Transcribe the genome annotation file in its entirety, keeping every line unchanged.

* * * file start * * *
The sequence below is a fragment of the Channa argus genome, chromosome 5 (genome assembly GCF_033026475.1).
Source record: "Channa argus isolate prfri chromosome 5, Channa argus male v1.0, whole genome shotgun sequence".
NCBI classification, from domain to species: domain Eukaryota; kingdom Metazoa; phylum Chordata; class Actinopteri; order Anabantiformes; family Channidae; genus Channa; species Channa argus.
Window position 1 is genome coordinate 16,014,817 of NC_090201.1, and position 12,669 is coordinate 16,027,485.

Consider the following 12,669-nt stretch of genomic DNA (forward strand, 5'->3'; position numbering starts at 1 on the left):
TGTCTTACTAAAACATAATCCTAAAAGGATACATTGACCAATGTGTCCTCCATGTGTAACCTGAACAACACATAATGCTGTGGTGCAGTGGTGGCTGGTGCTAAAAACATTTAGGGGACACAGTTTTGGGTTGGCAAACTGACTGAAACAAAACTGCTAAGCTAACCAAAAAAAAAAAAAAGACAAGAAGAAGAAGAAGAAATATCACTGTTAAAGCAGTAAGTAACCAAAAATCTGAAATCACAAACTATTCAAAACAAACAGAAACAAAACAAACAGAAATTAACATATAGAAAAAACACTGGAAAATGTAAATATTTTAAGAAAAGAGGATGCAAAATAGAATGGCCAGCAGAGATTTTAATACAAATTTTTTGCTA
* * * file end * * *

The sequence below is a fragment of the Channa argus genome, chromosome 5 (genome assembly GCF_033026475.1).
Source record: "Channa argus isolate prfri chromosome 5, Channa argus male v1.0, whole genome shotgun sequence".
NCBI classification, from domain to species: domain Eukaryota; kingdom Metazoa; phylum Chordata; class Actinopteri; order Anabantiformes; family Channidae; genus Channa; species Channa argus.
Window position 1 is genome coordinate 16,014,817 of NC_090201.1, and position 12,669 is coordinate 16,027,485.

Consider the following 12,669-nt stretch of genomic DNA (forward strand, 5'->3'; position numbering starts at 1 on the left):
TGTCTTACTAAAACATAATCCTAAAAGGATACATTGACCAATGTGTCCTCCATGTGTAACCTGAACAACACATAATGCTGTGGTGCAGTGGTGGCTGGTGCTAAAAACATTTAGGGGACACAGTTTTGGGTTGGCAAACTGACTGAAACAAAACTGCTAAGCTAACCAAAAAAAAAAAAAAGACAAGAAGAAGAAGAAGAAATATCACTGTTAAAGCAGTAAGTAACCAAAAATCTGAAATCACAAACTATTCAAAACAAACAGAAACAAAACAAACAGAAATTAACATATAGAAAAAACACTGGAAAATGTAAATATTTTAAGAAAAGAGGATGCAAAATAGAATGGCCAGCAGAGATTTTAATACAAATTTTTTGCTA